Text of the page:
I just merged (most of) the changes that accumulated
on my 'Performance' branch into /trunk.
While hopefully nothing broke, there might still be one
side-effect or another. So, I split the merge into a
sequence of change sets that could be reverted individually
- just in case.
So, this is what I did over the last months. Most of my
efforts went into my change flow (merges and more)
reconstruction project (TortoiseAnalyze) and I'm about
half-way there. The main challenge is to process literally
billions of code lines within reasonable time.
As a byproduct, the following improvements to TSVN were made:
* improved standard conformity of said code
(TAnalyze is Win / Unix portable)
* option to load and modify the log cache data asynchronously
(unused code as long as TSVN does not explicitly call it)
* lots of minor optimization in the generic data storage
layer used by the log cache
* A very easy-to-use asynchronous execution framework
loosely modeled after .NET4 multi-threading enhancements.
Points one and two are of limited interest and impact to TSVN
but I would like to keep a single code base for these libs.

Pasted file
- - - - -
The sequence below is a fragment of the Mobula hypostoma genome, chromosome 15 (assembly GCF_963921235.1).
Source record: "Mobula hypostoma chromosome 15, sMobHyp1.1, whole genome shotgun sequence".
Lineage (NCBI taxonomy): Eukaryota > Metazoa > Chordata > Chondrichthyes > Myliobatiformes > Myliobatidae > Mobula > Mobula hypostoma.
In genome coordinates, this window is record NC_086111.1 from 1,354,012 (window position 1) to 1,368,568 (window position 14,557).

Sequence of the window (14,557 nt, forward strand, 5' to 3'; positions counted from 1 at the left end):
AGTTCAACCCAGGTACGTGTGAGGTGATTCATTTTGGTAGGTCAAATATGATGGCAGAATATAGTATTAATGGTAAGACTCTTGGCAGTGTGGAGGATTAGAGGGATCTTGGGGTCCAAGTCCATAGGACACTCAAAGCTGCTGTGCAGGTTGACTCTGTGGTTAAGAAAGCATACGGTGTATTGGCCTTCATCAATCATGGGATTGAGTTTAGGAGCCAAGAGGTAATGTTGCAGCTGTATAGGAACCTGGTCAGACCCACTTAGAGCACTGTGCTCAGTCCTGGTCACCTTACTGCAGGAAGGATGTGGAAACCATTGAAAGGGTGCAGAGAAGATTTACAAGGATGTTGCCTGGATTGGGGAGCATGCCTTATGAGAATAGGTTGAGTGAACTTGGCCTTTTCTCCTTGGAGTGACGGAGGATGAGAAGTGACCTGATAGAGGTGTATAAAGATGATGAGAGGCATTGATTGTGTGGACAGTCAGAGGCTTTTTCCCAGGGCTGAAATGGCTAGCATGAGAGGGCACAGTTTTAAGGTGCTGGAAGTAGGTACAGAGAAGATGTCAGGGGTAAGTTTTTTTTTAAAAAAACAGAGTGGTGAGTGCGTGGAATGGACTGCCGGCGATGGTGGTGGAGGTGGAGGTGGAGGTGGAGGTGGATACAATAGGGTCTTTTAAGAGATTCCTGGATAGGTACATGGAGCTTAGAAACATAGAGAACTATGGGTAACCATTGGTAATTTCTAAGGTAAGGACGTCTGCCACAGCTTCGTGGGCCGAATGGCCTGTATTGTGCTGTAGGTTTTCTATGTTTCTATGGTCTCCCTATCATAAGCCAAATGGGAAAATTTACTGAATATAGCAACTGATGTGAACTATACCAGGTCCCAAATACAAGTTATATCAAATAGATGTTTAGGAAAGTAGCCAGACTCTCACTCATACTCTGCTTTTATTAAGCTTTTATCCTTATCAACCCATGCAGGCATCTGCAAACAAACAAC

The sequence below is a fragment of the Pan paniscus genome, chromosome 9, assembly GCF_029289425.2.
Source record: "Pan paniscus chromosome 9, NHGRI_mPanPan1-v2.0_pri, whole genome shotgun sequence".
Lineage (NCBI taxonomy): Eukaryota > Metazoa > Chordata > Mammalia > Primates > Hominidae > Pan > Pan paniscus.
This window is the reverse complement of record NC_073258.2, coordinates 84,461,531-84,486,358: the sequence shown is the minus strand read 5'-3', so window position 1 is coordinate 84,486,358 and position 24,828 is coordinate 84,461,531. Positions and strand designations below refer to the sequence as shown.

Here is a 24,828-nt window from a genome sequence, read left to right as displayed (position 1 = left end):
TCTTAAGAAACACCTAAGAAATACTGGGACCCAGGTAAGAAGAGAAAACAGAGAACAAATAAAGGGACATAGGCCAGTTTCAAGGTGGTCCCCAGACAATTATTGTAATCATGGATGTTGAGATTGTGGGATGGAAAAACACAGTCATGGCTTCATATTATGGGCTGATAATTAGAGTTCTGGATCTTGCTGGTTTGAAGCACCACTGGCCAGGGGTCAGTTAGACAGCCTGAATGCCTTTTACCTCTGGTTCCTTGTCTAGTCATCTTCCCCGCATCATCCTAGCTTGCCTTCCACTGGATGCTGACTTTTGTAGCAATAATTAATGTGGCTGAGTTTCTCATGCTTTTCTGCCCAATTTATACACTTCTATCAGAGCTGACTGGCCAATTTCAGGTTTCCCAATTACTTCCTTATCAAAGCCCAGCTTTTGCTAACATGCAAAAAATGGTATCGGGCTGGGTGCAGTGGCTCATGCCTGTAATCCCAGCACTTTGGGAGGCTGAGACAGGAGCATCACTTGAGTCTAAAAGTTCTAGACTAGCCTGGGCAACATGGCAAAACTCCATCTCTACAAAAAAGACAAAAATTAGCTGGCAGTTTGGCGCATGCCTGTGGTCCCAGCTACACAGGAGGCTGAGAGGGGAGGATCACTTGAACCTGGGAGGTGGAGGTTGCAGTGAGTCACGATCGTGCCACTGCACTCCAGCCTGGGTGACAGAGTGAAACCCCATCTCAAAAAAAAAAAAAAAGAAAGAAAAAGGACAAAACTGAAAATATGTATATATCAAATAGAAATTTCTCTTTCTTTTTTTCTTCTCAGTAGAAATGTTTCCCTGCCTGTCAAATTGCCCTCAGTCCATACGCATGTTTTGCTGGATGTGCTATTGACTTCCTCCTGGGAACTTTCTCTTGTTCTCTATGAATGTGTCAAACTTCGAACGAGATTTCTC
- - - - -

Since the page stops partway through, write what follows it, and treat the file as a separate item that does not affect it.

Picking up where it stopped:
The last point something I'm really exited about. It can
completely replace the manual threading code we currently
use throughout TSVN. Its real benefit lies with its ability
to put load on as many resources as we want without making
the code much more complex than a linear program.
For instance, the log dialog could
- read the SVN / log cache query
- scan the WC for the current revision
- filter the result
all at the same time as disk I/O, network I/O and CPU
resources are widely independent. Today, we only did the
first two things (?) and have to do some manual thread
The revision graph code uses this technique to mask as
many latency as possible during the data acquisition phase.
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Received on 2009-08-02 02:09:06 CEST